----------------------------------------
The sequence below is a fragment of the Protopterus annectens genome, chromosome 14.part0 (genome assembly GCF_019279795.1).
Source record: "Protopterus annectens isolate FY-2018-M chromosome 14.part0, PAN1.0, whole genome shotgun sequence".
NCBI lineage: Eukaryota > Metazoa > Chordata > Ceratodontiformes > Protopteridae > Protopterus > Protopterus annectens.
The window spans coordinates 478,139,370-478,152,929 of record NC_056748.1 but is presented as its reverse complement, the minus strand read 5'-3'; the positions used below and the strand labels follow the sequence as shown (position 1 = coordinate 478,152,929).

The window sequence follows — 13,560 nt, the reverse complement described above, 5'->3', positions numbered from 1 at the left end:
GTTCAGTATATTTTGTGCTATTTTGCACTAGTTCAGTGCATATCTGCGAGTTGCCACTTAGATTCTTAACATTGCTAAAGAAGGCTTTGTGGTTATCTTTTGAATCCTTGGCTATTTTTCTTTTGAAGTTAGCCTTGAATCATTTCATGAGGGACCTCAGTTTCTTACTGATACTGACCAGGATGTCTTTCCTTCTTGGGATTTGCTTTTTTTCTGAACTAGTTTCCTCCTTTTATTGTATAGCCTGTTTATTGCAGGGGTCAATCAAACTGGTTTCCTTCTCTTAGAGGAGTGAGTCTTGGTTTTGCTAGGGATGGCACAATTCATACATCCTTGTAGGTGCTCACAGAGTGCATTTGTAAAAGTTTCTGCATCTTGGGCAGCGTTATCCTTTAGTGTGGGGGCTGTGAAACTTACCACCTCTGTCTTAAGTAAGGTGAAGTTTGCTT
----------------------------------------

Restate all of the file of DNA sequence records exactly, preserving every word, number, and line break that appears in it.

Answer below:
The sequence below is a fragment of the Protopterus annectens genome, chromosome 14.part0 (genome assembly GCF_019279795.1).
Source record: "Protopterus annectens isolate FY-2018-M chromosome 14.part0, PAN1.0, whole genome shotgun sequence".
NCBI lineage: Eukaryota > Metazoa > Chordata > Ceratodontiformes > Protopteridae > Protopterus > Protopterus annectens.
The window spans coordinates 478,139,370-478,152,929 of record NC_056748.1 but is presented as its reverse complement, the minus strand read 5'-3'; the positions used below and the strand labels follow the sequence as shown (position 1 = coordinate 478,152,929).

The window sequence follows — 13,560 nt, the reverse complement described above, 5'->3', positions numbered from 1 at the left end:
GTTCAGTATATTTTGTGCTATTTTGCACTAGTTCAGTGCATATCTGCGAGTTGCCACTTAGATTCTTAACATTGCTAAAGAAGGCTTTGTGGTTATCTTTTGAATCCTTGGCTATTTTTCTTTTGAAGTTAGCCTTGAATCATTTCATGAGGGACCTCAGTTTCTTACTGATACTGACCAGGATGTCTTTCCTTCTTGGGATTTGCTTTTTTTCTGAACTAGTTTCCTCCTTTTATTGTATAGCCTGTTTATTGCAGGGGTCAATCAAACTGGTTTCCTTCTCTTAGAGGAGTGAGTCTTGGTTTTGCTAGGGATGGCACAATTCATACATCCTTGTAGGTGCTCACAGAGTGCATTTGTAAAAGTTTCTGCATCTTGGGCAGCGTTATCCTTTAGTGTGGGGGCTGTGAAACTTACCACCTCTGTCTTAAGTAAGGTGAAGTTTGCTT